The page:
International Mammalian Genome Society

logo18th International Mouse Genome Conference

17-22 October 2004, Seattle, USA


Reinhard C 1, Meyer B 3, Fuchs H 2, Stöger T 1, Eder G 1, Rüschendorf F 3, Heyder J 1, Nürnberg P 3, Hrabé de Angelis M 2, Schulz H 1

1 Institute for Inhalation Biology, GSF-Research Center for Environment and Health, Neuherberg/Munich, Germany, 2 Institute of Experimental Genetics, GSF-Research Center for Environment and Health, Neuherberg/Munich, Germany, 3 Gene Mapping Center, Max-Delbrück-Centrum, Berlin, Germany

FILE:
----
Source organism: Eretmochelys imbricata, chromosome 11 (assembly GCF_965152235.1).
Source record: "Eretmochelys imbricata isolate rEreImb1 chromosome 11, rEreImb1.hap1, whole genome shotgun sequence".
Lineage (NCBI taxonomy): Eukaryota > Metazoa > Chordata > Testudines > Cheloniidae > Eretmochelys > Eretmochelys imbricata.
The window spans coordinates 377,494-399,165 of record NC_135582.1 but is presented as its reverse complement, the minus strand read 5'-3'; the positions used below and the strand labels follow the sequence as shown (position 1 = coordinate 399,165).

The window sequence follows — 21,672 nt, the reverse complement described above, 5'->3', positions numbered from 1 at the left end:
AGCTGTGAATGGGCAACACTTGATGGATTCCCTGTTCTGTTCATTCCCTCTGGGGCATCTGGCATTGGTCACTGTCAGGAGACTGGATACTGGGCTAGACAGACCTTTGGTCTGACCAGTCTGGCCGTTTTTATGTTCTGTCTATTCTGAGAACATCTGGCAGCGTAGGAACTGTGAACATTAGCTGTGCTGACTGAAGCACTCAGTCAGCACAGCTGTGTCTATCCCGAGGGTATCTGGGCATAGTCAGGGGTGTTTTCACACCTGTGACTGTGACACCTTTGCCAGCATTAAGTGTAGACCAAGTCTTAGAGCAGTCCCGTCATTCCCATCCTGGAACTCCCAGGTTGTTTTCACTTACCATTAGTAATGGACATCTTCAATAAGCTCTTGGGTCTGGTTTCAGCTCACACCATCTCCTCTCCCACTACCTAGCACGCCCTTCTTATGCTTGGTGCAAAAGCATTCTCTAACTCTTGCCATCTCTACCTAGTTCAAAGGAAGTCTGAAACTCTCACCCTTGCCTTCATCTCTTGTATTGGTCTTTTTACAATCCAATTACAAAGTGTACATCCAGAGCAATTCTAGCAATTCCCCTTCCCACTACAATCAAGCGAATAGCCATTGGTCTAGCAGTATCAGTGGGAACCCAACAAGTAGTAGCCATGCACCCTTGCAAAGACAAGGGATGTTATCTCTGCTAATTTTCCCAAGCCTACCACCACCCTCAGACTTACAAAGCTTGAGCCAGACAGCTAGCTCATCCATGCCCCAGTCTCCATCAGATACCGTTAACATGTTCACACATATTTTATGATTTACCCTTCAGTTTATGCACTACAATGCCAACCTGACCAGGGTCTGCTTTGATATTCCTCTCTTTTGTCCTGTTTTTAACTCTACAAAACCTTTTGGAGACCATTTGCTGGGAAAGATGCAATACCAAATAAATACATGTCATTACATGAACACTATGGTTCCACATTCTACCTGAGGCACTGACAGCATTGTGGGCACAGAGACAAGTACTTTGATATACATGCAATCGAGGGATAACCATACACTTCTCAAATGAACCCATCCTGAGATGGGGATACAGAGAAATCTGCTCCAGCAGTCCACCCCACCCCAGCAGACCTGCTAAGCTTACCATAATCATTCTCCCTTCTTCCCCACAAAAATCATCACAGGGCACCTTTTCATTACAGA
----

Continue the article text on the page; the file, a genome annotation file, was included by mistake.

Quantitative trait locus (QTL) linkage analysis was applied to identify chromosomal regions contributing to lung function in mice. The strains C3H/HeJ (C3) and JF1/Msf (JF1) as well as their offspring were phenotyped for the parameters total lung capacity (TLC) and dead space volume (VD) describing lung and conducting airway size, respectively, lung compliance (CL) characterizing lung elasticity as well as diffusing capacity (DCO) measuring the gas exchange. A whole genome scan in 150 animals of both the backcross (N2) and intercross (F2) progeny by use of 210 microsatellite markers revealed significant linkage results on chromosomes 5, 15, 17, and 19. All analyzed traits were significantly linked to a broad region on chromosome 15 suggesting the presence of more than one gene on chromosome 15 influencing lung function. The region of interest on chromosome 17 contains a syntenic region to human chromosome 6q27, which was recently identified to be linked to lung function in humans. Interesting candidate genes are located within the peak regions, e.g. the platelet derived growth factor beta (Pdgfb) gene and the relaxin1 (Rlx1) gene. Both genes are related to lung relevant phenotypes as was demonstrated in transgenic and knock out mouse models. Sequencing of the Rlx1 gene revealed functional polymorphisms between the two parental strains. The results of our QTL linkage analysis demonstrate that lung function in mice is influenced by multiple genetic loci located on at least 4 different chromosomes.

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